WKU is joining eight other higher education institutions across Kentucky and West Virginia on a five-year, $2.5 million National Science Foundation grant to increase the number of underrepresented students pursuing degrees in science, technology, engineering and mathematics (STEM).
University of Kentucky President Eli Capilouto will serve as the lead principal investigator on the grant supporting efforts by the Kentucky-West Virginia Louis Stokes Alliance for Minority Participation (LSAMP). The alliance is comprised of nine colleges and universities that include WKU, UK, University of Louisville, West Virginia University, Centre College, Marshall University, Kentucky State University, West Virginia State University and Bluegrass Community and Technical College.
The primary focus of the grant is on undergraduates and funds will be distributed among the schools as a means to support high-impact activities such as undergraduate research. Data from the respective institutional members indicates that the alliance has the potential to impact the academic achievement of up to 5,000 underrepresented undergraduates in the two Appalachian states. Unique programs will be implemented at each institution to increase the number of underrepresented students to STEM fields and increase retention and graduation up to 500 students over the next five years.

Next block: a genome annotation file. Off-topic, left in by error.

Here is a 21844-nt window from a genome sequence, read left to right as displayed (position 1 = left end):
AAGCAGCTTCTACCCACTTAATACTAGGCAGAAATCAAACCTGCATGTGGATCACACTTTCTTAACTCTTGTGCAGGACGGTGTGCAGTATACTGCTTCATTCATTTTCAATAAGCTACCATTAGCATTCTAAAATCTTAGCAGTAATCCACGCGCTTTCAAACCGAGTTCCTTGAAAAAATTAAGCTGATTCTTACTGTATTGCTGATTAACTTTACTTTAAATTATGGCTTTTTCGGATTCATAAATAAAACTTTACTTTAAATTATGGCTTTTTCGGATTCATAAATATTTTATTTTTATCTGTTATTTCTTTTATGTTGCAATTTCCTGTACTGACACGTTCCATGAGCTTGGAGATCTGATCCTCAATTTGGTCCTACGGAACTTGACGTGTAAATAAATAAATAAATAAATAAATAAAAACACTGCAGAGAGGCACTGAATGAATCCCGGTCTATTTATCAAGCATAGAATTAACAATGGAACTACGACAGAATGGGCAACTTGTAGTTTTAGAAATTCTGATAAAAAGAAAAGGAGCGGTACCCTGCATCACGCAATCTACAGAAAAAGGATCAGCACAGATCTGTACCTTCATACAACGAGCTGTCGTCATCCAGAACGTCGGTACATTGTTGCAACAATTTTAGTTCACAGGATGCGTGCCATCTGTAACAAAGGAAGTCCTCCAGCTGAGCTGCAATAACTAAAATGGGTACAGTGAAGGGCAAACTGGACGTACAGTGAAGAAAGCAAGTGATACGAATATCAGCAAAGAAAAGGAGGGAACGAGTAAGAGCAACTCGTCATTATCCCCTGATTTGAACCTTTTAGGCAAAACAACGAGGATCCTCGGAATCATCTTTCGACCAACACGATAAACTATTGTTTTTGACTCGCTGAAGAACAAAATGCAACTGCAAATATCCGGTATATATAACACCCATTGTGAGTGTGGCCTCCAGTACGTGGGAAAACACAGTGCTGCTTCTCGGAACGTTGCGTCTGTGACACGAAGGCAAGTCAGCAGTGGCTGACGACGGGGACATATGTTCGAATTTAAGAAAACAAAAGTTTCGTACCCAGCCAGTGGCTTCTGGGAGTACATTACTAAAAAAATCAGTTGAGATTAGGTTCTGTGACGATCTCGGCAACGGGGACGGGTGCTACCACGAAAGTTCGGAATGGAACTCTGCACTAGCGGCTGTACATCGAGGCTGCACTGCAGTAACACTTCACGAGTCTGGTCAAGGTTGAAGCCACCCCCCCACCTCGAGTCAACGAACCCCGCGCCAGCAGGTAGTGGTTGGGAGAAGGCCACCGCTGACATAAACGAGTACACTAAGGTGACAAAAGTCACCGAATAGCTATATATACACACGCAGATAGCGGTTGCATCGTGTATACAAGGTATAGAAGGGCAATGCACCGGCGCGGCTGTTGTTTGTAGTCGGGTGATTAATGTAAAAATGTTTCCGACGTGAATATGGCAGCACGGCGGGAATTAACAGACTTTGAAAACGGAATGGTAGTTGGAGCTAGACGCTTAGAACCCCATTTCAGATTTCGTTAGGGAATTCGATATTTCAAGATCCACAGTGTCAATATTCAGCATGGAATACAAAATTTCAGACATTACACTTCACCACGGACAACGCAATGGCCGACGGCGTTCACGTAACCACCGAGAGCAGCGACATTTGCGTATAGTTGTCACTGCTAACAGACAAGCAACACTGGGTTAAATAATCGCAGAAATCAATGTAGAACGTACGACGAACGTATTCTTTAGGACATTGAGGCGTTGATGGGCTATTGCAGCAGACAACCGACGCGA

WKU is not new to the Kentucky-West Virginia Alliance and has been a member since its inception. Dr. Charles McGruder, Professor in Physics and Astronomy, has served as WKU’s LSAMP campus coordinator and been responsible for programs and activities on campus.
“We are very pleased that NSF has granted WKU another five years funding for LSAMP,” Dr. McGruder said. “During the first period WKU excelled in research activities. Our students won awards in every LSAMP conference they participated in. We will maintain this high level of achievement in the next phase and continue to send them on to graduate schools to obtain advanced degrees.”
WKU President Gary Ransdell also expressed his gratitude at the continued NSF support.
“These are the students who will create the new technologies we will need in the future—and they will be leaders in our communities,” he said.
Contact: Joelle Davis Carter, (270) 745-6169.